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Bispecific chimeric antigen receptors targeting the CD4 binding site and high-mannose Glycans of gp120 optimized for anti-human immunodeficiency virus potency and breadth with minimal immunogenicity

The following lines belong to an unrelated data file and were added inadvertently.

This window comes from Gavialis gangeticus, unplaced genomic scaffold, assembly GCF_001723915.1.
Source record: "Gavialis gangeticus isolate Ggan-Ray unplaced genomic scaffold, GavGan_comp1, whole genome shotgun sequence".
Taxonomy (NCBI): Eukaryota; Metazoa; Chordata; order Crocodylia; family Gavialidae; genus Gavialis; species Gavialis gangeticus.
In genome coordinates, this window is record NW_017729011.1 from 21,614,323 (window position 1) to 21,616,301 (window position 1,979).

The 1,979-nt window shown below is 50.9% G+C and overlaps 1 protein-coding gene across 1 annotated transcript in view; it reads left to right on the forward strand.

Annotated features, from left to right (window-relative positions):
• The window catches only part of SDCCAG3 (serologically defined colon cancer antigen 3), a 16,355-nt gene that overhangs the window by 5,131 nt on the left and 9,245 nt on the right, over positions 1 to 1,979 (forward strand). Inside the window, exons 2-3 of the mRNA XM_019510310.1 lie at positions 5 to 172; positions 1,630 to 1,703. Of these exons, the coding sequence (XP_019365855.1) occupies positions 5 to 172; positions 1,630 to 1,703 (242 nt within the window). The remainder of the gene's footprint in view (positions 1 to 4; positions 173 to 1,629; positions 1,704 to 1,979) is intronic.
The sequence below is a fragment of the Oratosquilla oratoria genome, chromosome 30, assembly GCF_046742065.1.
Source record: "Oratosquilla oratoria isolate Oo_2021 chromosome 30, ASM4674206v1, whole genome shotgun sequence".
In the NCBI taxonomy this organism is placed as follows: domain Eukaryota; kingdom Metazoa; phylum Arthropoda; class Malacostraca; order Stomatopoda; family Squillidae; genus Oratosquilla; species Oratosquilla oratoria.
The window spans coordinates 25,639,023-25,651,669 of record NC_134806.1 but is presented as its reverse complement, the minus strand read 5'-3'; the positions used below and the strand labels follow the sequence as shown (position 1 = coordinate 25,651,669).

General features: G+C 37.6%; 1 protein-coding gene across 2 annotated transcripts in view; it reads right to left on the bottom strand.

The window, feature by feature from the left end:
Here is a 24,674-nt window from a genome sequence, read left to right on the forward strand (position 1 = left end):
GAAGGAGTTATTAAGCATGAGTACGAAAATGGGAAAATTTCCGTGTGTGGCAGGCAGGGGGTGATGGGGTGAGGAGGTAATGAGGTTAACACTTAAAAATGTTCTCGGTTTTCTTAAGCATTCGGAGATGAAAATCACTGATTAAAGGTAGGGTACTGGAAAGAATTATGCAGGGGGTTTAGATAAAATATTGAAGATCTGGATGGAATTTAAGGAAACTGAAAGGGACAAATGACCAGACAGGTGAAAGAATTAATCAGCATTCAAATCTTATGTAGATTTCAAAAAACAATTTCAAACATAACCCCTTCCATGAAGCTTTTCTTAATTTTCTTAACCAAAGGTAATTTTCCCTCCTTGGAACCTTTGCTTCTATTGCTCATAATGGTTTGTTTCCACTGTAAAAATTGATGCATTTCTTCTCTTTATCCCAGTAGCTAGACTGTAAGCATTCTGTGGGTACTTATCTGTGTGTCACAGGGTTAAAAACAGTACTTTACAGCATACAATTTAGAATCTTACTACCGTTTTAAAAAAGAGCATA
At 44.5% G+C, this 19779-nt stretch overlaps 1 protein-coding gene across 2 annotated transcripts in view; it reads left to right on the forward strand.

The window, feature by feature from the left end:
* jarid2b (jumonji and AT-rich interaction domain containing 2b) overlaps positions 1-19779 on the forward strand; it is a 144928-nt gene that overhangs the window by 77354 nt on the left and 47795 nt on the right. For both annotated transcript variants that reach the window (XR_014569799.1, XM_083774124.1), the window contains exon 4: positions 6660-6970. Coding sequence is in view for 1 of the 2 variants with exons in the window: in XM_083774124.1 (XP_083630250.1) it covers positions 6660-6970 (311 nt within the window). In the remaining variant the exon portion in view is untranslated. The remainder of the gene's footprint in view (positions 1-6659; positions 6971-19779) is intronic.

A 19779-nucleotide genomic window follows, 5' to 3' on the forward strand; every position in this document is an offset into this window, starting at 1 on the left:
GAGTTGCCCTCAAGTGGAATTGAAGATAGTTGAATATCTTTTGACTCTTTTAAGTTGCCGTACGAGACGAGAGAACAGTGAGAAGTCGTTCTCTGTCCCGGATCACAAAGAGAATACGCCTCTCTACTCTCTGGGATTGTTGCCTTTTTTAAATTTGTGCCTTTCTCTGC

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BACKGROUND AIMS: Chimeric antigen receptors (CARs) offer great potential toward a functional cure of human immunodeficiency virus (HIV) infection. To achieve the necessary long-term virus suppression, we believe that CARs must be designed for optimal potency and anti-HIV specificity, and also for minimal probability of virus escape and CAR immunogenicity. CARs containing antibody-based motifs are problematic in the latter regard due to epitope mutation and anti-idiotypic immune responses against the variable regions. METHODS: We designed bispecific CARs, each containing a segment of human CD4 linked to the carbohydrate recognition domain of a human C-type lectin. These CARs target two independent regions on HIV-1 gp120 that presumably must be conserved on clinically significant virus variants (i.e., the primary receptor binding site and the dense oligomannose patch). Functionality and specificity of these bispecific CARs were analyzed in assays of CAR-T cell activation and spreading HIV-1 suppression. RESULTS: T cells expressing a CD4-dendritic cell-specific intercellular adhesion molecule-3-grabbing non-integrin (DCSIGN) CAR displayed robust stimulation upon encounter with Env-expressing targets, but negligible activity against intercellular adhesion molecule (ICAM)-2 and ICAM-3, the natural dendritic cell-specific intercellular adhesion molecule-3-grabbing non-integrin ligands. Moreover, the presence of the lectin moiety prevented the CD4 from acting as an entry receptor on CCR5-expressing cells, including CD8(+) T cells. However, in HIV suppression assays, the CD4-DCSIGN CAR and the related CD4-liver/lymph node-specific intercellular adhesion molecule-3-grabbing non-integrin CAR displayed only minimally increased potency compared with the CD4 CAR against some HIV-1 isolates and reduced potency against others. By contrast, the CD4-langerin and CD4-mannose binding lectin (MBL) CARs uniformly displayed enhanced potency compared with the CD4 CAR against all the genetically diverse HIV-1 isolates examined. Further experimental data, coupled with known biological features, suggest particular advantages of the CD4-MBL CAR. DISCUSSION: These studies highlight features of bispecific CD4-lectin CARs that achieve potency enhancement by targeting two distinct highly conserved Env determinants while lacking immunogenicity-prone antibody-based motifs.